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How to view Java's byte code?

I want to know whether is it possible to see the code changes done by the java compiler in the class file after type erasure.

I have tried javap, but it rebuilds the original source file with the parametrized types.

The tutorial (http://docs.oracle.com/javase/tutorial/java/generics/genTypes.html) talks about replacement of parametrized type with a bounded type or an Object after type erasure. I want to see what changes are done by the compiler which is not visible with javap or any decompiler.

regards, sathwik

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marked as duplicate by casperOne Jul 17 '12 at 11:40

This question has been asked before and already has an answer. If those answers do not fully address your question, please ask a new question.

    
thanks for your quick reply, I have also used a decompiler (Jad-Gui) apart from javap to see the byte code. But it doesn't show what I am looking for. –  Sathwik Jul 16 '12 at 10:13

2 Answers 2

Type erasure literally means the generic type is dropped from the resulting byte code. It is notable by its absence. As such, all you can see that it is not there in the byte code.

When you use javap, you will see that some generic type information is available for class, method and field signatures. This is included so the compiler can do its job to compile code using these classes. They don't do anything at runtime, although they are available via reflection so you can write a library which uses this information.

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The thing that OP may be interested in is exactly what type a certain generic type erases into. –  Marko Topolnik Jul 16 '12 at 10:43
    
The non-generic type, i.e. erase the <Generic> bit ;) –  Peter Lawrey Jul 16 '12 at 10:53
1  
There's more to it: MyClass<T extends List> { T getList(); } erases to List getList(); -- this is just the most trivial example. –  Marko Topolnik Jul 16 '12 at 10:57
    
Hi Marko, This is the kind of info i am looking from the output of javap. I am not very conversant with the instruction set. Is there a easier way to understand the output of javap. I was hoping that a decompiler would probably show these changes in a more readable manner. –  Sathwik Jul 16 '12 at 11:26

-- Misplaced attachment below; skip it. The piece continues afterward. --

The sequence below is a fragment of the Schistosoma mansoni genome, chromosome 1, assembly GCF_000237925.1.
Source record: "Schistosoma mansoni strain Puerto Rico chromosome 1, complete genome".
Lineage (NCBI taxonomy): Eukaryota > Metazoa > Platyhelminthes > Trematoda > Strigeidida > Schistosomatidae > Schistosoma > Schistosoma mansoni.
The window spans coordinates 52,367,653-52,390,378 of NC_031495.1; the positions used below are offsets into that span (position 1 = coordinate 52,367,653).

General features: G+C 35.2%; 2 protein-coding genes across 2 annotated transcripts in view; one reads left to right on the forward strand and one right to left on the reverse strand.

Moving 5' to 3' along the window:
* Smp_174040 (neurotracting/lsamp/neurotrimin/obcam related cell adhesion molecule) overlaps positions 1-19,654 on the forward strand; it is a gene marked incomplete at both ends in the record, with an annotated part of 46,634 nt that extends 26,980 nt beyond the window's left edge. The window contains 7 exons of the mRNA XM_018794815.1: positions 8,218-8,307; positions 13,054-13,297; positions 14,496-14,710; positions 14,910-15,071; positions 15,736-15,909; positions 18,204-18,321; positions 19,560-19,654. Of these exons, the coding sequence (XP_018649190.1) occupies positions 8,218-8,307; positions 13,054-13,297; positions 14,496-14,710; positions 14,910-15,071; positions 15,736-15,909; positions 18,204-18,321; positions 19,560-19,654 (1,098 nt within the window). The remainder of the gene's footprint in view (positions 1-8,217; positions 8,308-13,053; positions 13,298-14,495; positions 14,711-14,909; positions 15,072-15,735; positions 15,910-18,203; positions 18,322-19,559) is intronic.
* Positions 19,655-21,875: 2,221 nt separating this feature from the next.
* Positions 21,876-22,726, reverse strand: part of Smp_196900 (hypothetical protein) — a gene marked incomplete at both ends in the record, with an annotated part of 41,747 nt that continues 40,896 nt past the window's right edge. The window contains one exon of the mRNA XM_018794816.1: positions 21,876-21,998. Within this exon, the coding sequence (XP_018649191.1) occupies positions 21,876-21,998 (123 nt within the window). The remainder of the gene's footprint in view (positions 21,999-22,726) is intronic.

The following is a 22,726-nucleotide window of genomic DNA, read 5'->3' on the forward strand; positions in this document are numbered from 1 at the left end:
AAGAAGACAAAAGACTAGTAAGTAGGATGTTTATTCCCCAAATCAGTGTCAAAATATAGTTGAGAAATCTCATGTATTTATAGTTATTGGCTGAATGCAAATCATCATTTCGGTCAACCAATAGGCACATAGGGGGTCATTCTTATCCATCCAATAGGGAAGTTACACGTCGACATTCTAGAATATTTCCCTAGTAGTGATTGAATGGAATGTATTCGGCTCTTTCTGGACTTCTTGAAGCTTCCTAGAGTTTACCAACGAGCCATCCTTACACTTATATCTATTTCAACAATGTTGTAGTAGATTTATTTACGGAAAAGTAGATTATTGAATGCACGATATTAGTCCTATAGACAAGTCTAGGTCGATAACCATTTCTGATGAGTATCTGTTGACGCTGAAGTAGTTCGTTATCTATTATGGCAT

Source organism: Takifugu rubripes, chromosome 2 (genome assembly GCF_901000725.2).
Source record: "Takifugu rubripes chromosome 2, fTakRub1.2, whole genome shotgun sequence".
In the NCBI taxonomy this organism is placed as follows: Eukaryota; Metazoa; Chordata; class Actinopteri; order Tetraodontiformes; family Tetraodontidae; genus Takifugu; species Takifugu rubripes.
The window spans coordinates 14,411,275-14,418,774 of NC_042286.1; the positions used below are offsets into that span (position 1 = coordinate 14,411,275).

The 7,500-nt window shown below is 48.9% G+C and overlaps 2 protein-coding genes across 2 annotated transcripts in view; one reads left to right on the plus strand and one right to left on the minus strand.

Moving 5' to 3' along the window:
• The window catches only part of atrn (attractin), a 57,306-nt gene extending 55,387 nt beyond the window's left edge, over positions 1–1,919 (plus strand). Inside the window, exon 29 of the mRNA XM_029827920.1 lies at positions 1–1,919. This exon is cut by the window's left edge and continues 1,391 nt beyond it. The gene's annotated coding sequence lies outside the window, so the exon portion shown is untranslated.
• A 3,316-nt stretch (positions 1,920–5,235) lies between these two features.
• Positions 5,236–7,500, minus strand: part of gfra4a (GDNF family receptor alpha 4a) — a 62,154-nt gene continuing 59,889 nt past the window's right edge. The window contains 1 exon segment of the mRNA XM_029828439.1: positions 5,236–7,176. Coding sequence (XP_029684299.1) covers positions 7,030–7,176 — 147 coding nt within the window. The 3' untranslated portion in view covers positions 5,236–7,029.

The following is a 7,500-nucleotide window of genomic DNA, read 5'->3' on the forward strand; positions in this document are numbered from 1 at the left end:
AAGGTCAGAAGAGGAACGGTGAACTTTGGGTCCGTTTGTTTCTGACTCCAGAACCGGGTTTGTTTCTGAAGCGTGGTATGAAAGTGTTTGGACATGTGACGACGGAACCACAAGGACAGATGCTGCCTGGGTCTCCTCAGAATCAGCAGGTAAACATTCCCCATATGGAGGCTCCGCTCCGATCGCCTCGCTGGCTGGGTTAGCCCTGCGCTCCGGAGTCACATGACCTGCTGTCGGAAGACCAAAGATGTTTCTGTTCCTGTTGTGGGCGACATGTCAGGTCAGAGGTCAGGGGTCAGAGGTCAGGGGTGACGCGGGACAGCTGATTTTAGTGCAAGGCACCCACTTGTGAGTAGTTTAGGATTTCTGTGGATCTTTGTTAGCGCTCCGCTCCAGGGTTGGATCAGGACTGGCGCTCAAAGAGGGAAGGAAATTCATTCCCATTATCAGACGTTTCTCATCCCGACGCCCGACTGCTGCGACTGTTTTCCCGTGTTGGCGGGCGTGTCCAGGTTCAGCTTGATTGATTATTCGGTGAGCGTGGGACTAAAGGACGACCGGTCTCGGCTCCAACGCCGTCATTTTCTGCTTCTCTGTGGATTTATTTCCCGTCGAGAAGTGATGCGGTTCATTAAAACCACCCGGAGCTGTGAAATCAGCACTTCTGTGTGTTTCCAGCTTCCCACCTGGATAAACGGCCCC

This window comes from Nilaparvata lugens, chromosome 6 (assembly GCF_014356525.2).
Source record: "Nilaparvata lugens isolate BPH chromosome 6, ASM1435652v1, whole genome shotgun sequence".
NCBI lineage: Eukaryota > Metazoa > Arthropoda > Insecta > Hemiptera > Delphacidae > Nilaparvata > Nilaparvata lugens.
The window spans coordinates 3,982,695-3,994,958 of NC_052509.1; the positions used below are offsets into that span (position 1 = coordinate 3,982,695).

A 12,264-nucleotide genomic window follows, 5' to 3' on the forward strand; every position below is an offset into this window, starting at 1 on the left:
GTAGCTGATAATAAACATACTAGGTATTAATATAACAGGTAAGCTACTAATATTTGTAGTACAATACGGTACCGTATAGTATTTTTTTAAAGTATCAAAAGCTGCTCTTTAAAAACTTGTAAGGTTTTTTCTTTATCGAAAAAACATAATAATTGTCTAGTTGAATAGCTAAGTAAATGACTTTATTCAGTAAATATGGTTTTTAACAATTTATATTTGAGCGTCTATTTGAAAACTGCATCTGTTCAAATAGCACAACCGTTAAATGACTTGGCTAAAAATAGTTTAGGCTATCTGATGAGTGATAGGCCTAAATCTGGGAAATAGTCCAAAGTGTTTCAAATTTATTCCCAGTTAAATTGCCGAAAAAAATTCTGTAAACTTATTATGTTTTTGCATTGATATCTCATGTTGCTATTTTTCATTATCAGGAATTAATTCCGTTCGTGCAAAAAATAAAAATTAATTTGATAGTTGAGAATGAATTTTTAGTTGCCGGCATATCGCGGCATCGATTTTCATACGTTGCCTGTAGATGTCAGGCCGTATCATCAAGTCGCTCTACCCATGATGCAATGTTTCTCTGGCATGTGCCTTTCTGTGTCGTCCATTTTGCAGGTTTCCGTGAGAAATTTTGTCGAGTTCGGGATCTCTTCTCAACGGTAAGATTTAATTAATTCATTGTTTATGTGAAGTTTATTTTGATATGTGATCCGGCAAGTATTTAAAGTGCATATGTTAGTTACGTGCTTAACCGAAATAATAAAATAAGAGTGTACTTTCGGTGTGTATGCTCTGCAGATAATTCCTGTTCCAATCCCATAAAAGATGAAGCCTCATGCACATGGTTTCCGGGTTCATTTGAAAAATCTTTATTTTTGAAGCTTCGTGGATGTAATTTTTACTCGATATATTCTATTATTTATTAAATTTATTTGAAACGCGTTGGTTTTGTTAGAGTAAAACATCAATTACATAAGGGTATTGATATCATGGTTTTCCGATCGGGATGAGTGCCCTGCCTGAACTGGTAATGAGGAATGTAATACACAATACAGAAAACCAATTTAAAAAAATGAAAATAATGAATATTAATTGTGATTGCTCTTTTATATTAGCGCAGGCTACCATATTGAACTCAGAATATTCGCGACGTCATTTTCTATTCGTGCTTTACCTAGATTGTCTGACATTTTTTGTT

@Sathwik the problem you have is the byte code shows you all the information the javac needs to compile code AND what the JVM needs to run the code. It does not show, nor will a de-compiler show, only what the JVM actually uses. –  Peter Lawrey Jul 16 '12 at 11:35

A case I ran into was with Collections.max() where they wanted the type erasure to be Object but still enforce it to be a Comparable. You can see the signature like so:

vlad@vld /tmp $ javap java.util.Collections | grep max
    public static java.lang.Object max(java.util.Collection);
    public static java.lang.Object max(java.util.Collection, java.util.Comparator);

An alternative is to use javap -c and see the checks put in place by the compiler. Example:

For this program:

public class Test{
    public static void main(String[]args){
        java.util.Vector<String> a = new java.util.Vector<String>();
        a.add("Hello world");
        System.out.println(a.get(0).length());
    }
}

You get the following result:

Compiled from "Test.java"
public class Test extends java.lang.Object{
public Test();
  Code:
   0:    aload_0
   1:    invokespecial    #1; //Method java/lang/Object."<init>":()V
   4:    return

public static void main(java.lang.String[]);
  Code:
   0:    new    #2; //class java/util/Vector
   3:    dup
   4:    invokespecial    #3; //Method java/util/Vector."<init>":()V
   7:    astore_1
   8:    aload_1
   9:    ldc    #4; //String Hello world
   11:    invokevirtual    #5; //Method java/util/Vector.add:(Ljava/lang/Object;)Z
   14:    pop
   15:    getstatic    #6; //Field java/lang/System.out:Ljava/io/PrintStream;
   18:    aload_1
   19:    iconst_0
   20:    invokevirtual    #7; //Method java/util/Vector.get:(I)Ljava/lang/Object;
   23:    checkcast    #8; //class java/lang/String
   26:    invokevirtual    #9; //Method java/lang/String.length:()I
   29:    invokevirtual    #10; //Method java/io/PrintStream.println:(I)V
   32:    return

}

Notice the checkcast.

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